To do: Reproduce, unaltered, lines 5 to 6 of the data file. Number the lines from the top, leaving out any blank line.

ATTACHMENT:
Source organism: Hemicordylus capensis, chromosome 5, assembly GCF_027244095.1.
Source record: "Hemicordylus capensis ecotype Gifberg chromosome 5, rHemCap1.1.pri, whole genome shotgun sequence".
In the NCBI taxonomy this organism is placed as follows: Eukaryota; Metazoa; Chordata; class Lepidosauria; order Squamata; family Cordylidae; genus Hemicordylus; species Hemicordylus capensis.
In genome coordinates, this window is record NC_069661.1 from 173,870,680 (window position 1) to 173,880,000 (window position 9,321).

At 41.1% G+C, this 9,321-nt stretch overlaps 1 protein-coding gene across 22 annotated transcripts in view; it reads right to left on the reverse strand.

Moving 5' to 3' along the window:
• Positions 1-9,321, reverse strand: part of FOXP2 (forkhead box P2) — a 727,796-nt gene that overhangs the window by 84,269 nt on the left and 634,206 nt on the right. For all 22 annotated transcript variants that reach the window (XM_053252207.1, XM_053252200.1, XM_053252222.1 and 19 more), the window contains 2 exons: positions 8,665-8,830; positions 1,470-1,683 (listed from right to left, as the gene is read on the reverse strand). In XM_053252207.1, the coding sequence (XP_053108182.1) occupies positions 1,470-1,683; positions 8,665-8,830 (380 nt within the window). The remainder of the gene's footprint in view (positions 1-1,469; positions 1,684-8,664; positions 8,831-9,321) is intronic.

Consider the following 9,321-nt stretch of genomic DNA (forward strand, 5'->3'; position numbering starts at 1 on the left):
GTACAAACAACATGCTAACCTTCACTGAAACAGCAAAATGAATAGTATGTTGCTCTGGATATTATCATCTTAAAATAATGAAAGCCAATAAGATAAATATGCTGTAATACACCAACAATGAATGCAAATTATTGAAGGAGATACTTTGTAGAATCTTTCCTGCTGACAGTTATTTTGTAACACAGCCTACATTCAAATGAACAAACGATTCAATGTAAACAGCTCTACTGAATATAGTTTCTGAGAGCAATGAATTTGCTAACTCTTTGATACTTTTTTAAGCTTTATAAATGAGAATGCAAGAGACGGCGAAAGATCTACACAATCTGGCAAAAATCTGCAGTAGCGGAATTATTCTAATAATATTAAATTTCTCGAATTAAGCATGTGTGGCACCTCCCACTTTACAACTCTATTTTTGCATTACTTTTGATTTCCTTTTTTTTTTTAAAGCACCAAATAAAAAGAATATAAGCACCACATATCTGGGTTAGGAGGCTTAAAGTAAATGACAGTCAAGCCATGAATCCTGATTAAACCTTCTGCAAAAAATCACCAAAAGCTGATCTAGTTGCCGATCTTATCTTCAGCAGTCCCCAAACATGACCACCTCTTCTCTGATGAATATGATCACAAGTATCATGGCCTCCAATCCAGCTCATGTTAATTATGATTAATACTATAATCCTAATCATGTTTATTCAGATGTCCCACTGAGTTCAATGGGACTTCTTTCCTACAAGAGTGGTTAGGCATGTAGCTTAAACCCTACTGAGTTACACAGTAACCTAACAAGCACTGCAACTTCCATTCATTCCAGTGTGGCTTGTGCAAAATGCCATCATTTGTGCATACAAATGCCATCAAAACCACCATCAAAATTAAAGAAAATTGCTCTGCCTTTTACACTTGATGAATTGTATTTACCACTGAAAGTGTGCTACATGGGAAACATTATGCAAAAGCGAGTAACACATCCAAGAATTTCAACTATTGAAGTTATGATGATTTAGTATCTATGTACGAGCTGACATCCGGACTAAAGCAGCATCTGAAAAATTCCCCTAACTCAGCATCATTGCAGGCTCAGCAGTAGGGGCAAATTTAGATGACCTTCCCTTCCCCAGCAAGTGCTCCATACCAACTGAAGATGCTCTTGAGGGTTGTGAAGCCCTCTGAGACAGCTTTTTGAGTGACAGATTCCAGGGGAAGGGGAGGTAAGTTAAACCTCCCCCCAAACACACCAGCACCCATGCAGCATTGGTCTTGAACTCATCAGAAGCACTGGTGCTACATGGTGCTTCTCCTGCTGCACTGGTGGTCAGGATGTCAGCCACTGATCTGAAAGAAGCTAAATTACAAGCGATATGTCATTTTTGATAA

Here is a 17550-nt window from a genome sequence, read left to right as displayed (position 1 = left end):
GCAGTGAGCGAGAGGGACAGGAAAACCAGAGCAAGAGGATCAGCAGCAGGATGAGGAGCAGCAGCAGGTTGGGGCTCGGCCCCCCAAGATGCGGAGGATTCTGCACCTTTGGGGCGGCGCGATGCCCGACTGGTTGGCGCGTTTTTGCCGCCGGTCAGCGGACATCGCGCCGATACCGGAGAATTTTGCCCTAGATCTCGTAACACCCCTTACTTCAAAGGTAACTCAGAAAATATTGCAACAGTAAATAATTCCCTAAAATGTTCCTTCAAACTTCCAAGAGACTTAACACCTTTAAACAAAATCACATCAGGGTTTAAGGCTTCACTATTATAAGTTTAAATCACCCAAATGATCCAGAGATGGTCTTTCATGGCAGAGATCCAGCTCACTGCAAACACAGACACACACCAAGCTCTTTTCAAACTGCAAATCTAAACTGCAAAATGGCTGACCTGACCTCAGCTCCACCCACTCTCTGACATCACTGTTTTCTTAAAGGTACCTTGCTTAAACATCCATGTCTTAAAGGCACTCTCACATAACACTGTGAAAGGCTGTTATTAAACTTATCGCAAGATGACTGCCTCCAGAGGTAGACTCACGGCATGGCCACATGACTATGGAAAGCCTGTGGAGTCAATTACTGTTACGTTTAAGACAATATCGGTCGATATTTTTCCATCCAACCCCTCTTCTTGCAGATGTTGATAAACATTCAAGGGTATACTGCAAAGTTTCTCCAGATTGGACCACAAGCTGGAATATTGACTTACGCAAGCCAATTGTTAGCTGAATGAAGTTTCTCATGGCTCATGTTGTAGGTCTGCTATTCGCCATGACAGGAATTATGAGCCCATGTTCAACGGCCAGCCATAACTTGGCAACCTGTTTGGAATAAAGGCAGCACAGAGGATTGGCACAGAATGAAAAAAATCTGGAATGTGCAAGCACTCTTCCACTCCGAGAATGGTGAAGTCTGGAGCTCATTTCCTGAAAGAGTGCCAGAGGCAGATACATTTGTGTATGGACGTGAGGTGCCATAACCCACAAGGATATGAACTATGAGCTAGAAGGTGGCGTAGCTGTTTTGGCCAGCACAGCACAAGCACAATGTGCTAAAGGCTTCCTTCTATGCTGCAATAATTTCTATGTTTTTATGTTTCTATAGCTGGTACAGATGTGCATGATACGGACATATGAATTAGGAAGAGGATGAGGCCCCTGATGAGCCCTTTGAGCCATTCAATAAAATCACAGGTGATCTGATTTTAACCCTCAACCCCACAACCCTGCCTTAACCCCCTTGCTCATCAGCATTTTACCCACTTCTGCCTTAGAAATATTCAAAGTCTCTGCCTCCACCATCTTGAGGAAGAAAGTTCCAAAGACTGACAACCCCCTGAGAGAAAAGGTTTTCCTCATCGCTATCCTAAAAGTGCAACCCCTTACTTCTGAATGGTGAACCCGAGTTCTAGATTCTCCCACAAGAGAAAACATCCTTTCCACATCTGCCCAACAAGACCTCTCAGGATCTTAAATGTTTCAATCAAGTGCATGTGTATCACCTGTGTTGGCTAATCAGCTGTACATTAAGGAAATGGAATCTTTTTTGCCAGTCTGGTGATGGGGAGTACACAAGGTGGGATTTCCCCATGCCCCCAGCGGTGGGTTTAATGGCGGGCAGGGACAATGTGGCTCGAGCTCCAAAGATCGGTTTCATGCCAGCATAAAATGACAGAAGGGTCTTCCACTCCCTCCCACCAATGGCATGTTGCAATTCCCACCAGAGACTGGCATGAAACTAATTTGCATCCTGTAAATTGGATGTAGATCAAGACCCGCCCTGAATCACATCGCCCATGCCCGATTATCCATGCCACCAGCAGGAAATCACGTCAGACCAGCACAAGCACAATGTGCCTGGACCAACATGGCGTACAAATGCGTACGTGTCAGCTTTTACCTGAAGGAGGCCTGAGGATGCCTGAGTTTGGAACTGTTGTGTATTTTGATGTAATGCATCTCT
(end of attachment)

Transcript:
At 41.1% G+C, this 9,321-nt stretch overlaps 1 protein-coding gene across 22 annotated transcripts in view; it reads right to left on the reverse strand.

Moving 5' to 3' along the window: